The summit betwixt Trump and Kim
Was called off by Trump on a whim
Thus risk was disposed
And when markets closed
The future had looked mighty grim
But last night the news that we heard
Was Kim would still meet, undeterred
Thus buyers returned
And seemed unconcerned
The process was wholly absurd
Yesterday saw risk reduction in the form of softer equity prices and firmer Treasury prices as the ongoing saga of the proposed summit between President Trump and North Korean leader, Kim Jong-Un, was called off by Mr Trump due to the increasingly antagonistic rhetoric by the Koreans. It seems that many investors were basing their decisions on the idea that détente between the two nations would help alleviate one of the thorniest geopolitical issues currently percolating (arguably, Iran is the other right now). So calling off the talks was seen as a distinct negative for markets. But at this point, my take is this is all part of President Trump’s negotiating tactics, based on the fact that the North Koreans responded quite quickly that they were still willing to meet. And perhaps those tactics are working as it makes the Koreans seem more desperate to get a deal done. The upshot is that what had been a mild risk off session before the Korean response, turned around to a mild risk on session. The lesson to be learned here is that basing any financial market decisions on the twists and turns of the current geopolitical process is a hazardous way to act.
As I write this morning, equity markets around the world have edged up from yesterday’s declines, but remain largely within recent trading ranges. The bigger signal is from the Treasury market, where even this morning yields on the 10-year continue to decline, now down to 2.96%, and an indication that bond traders and stock traders see the world differently right now, with the bond boys and girls far more risk averse. Finally, pivoting to the FX universe, after a down and up day yesterday (falling early before rallying into the close), the dollar is extending its late day gains, albeit mildly. The thing is today’s dollar price action seems far less about the dollar per se, and more about the broad swath of negative news we’ve seen from elsewhere.
Data from the Eurozone showed that the German economy has yet to show any signs of a rebound from its much weaker than expected first quarter. The IFO survey printed at 102.2, unchanged, but still continuing its six-month declining trend. The euro edged lower by 0.2% upon the release and has basically remained there since, hovering right around 1.1700. Based on its recent price action, it certainly seems like the euro has further to decline.
The UK gave us the second reading of Q1 GDP, which reconfirmed that growth there was just 0.1%, a mild disappointment to those who have been trying to argue that the first print overstated the problems. The pound also suffered on the release and is down 0.3% on the session, falling to its lowest level in six months. From Japan, Tokyo CPI data, which is seen as a harbinger for the nation as a whole, fell to just 0.4%, weaker than expected and an indication that talk of the BOJ changing its policy anytime soon is foolish. In fact, I think it is more likely that they expand their QQE program than curtail it. The yen, which had benefitted from the recent risk aversion, has backed off slightly today, falling 0.2%.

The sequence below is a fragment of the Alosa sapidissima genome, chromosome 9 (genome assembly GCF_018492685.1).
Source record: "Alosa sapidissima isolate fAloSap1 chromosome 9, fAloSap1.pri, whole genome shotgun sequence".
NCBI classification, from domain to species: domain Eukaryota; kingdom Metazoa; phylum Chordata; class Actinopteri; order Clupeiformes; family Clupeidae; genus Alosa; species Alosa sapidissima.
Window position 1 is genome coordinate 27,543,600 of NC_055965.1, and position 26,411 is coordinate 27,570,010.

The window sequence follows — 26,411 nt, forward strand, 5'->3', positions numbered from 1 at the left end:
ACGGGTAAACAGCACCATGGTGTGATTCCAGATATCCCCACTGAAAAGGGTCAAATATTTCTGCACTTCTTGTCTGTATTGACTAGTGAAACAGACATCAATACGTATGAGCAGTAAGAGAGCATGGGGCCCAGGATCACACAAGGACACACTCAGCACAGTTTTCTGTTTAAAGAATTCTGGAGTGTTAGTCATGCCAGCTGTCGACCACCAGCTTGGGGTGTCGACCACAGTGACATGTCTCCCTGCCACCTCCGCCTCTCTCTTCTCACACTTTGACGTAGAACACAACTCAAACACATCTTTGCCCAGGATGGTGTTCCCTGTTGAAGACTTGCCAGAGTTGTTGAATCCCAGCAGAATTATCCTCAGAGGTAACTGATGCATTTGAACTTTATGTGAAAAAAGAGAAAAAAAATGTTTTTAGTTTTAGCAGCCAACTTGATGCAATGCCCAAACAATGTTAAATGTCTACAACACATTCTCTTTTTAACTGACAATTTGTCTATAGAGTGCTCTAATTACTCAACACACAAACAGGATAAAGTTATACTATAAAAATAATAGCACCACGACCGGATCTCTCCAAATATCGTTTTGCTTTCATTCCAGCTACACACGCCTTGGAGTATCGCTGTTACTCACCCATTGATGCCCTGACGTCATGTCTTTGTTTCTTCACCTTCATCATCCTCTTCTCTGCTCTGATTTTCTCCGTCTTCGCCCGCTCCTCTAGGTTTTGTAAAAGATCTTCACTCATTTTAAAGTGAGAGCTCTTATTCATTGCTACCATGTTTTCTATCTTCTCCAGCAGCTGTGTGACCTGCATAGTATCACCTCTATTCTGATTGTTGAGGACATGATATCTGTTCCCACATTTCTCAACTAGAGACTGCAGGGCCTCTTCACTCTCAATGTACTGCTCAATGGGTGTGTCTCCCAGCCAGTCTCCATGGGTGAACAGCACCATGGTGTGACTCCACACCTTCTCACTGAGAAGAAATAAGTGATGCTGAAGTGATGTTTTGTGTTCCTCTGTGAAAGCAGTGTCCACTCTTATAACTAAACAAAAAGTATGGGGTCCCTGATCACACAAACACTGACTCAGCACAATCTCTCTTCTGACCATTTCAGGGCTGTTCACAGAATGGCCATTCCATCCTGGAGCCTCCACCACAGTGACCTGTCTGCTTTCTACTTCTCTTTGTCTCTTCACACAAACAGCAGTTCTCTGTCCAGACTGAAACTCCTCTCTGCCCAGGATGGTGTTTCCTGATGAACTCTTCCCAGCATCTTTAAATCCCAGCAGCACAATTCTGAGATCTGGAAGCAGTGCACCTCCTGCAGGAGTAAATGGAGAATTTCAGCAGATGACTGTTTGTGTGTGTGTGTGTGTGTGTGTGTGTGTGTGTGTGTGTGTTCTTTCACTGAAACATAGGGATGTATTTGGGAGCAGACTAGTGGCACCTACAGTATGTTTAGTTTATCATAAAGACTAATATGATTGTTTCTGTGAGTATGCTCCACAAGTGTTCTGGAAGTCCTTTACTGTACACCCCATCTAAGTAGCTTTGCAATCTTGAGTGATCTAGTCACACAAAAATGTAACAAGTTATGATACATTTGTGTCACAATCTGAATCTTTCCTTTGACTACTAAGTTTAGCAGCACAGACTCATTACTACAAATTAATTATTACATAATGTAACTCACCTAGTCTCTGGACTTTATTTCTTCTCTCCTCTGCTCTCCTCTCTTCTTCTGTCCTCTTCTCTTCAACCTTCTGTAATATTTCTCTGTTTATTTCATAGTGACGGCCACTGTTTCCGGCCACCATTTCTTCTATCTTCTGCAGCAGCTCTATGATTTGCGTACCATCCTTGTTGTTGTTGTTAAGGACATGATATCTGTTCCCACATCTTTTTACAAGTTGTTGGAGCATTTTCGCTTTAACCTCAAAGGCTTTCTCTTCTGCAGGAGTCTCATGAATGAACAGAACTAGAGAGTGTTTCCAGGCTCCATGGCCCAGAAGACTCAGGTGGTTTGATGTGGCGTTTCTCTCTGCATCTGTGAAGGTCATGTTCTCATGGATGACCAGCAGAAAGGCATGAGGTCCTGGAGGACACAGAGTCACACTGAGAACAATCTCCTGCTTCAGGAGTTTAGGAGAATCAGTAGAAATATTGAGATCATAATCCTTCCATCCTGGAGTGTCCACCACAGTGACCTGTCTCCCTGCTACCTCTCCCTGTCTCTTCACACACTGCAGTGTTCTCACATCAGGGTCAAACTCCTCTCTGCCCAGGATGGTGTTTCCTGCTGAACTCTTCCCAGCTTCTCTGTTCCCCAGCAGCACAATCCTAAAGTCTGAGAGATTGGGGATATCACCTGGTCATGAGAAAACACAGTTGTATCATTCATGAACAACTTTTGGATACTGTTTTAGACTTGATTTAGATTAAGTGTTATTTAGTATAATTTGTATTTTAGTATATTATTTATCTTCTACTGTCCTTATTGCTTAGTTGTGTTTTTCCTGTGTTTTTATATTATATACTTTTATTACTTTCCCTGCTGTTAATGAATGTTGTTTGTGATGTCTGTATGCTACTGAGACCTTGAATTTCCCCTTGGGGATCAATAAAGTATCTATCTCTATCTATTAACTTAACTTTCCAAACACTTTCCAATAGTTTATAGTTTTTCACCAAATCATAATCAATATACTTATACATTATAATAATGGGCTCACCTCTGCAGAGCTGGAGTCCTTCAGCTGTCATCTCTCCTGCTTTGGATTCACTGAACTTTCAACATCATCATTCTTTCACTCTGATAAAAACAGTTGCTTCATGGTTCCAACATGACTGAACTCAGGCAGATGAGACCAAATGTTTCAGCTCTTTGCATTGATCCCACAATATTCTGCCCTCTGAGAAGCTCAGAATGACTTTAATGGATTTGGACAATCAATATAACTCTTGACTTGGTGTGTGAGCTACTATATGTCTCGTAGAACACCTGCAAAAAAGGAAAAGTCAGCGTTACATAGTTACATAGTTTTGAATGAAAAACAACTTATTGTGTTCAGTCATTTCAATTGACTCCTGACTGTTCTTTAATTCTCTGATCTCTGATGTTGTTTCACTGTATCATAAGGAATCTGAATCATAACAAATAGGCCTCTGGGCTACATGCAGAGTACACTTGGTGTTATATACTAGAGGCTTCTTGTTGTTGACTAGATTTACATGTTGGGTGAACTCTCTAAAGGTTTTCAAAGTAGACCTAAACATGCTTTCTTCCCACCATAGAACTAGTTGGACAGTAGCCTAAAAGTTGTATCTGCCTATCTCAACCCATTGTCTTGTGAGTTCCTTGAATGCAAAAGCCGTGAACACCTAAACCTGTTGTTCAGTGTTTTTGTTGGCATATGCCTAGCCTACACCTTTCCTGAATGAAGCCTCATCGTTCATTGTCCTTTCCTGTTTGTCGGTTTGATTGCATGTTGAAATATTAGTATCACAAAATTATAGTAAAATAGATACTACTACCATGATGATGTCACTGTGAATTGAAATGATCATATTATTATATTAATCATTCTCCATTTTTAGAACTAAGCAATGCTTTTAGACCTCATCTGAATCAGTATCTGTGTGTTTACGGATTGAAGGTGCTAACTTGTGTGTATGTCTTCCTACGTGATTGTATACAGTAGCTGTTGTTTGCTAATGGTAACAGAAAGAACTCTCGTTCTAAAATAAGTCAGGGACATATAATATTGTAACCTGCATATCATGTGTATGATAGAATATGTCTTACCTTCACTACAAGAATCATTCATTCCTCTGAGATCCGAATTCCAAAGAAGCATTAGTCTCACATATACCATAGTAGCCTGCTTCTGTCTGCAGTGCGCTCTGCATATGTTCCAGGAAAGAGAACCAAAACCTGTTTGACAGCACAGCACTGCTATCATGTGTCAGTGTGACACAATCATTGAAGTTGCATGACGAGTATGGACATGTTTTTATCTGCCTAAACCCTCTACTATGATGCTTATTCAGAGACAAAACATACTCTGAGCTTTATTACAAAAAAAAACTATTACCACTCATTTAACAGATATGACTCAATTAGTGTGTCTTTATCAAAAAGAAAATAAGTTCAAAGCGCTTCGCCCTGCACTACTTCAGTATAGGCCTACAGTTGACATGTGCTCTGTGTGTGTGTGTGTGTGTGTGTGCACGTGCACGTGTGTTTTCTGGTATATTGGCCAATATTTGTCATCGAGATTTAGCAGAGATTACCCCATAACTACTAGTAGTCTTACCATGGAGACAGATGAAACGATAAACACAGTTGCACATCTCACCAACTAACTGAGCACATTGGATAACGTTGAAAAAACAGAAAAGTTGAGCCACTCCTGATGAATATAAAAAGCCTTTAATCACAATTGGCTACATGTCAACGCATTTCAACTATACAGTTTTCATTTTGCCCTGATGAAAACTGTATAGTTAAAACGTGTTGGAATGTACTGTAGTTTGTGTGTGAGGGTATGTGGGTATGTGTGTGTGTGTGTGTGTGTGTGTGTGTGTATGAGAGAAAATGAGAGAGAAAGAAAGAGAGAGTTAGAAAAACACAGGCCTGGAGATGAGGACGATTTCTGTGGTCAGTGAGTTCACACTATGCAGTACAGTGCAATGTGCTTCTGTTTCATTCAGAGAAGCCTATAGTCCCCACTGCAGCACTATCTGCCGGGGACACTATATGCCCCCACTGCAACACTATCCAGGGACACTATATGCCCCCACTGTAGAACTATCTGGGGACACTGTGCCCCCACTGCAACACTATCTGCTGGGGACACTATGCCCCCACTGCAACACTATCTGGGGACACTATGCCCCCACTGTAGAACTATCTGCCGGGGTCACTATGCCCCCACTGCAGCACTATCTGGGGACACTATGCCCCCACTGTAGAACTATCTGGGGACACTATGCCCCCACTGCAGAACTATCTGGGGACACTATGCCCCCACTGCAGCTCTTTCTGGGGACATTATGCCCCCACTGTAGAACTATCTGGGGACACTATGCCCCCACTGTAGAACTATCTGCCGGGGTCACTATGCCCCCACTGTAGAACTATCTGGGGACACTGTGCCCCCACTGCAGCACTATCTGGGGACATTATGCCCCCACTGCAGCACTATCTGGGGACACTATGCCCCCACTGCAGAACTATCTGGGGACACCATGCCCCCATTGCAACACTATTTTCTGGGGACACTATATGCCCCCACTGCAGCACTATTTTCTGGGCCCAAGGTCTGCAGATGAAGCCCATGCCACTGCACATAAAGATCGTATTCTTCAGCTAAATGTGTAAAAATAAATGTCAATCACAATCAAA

But that is my point, none of these are dollar stories, rather today is a session of idiosyncratic market reactions. Another great example is SEK, where the Swedish debt office has decided to take a large long krone position, SEK 7 billion ($800M) as part of their management program. This is directly at odds with the Riksbank, who has been working hard to weaken the currency to stoke inflation. The result is that SEK is stronger by 0.3% against the dollar and 0.6% vs. the euro. But again, that is not a dollar situation.
The emerging markets offer the same tale, with Turkey, the current poster child for economic mismanagement, offering to allow banks to repay certain dollar borrowings from the central bank with Turkish lira. That will certainly have a short-term positive impact, but it does nothing to address the underlying fundamentals within the Turkish economy, and is likely to be a temporary benefit at best.
It is difficult to look around the markets today and come away with a consistent theme. Instead, it appears that investors and traders are looking ahead to the long weekend in both the US and the UK and have decided to moderate positions so they can enjoy the beach. Nothing has changed in the background stories, whether it is the Fed’s ongoing policy tightening, or the lack of a compelling case for the ECB to begin to tighten further. Inflation is not evident in Japan, Turkey, Argentina, Indonesia and Brazil are still under significant pressure and the dollar’s recent strength continues to undermine many previous investment memes. Now, none of this has addressed the US fiscal imbalances nor the idea that the dollar is likely to suffer in the long run. But as Lord Keynes reminded us, in the long run we are all dead. It could be a very long time between now and when the market starts to actually take those big structural issues into account. As such, my advice remains to manage your risk based on the current cyclicals and that still points to the dollar advancing for the foreseeable future.
Ahead of the holiday weekend we get one piece of data, Durable Goods (exp 2.6%, 0.0% ex transport) and we get to hear from Chairman Powell at 9:00. I’m confident that the market is far more interested in what he has to say than in the data print. However, it is inconceivable to me that he will change his tune at all. Look for him to continue to dismiss global volatility and to say policy is on the right path for now. In other words, US rates will continue to rise and the dollar along with them.
Good luck and good weekend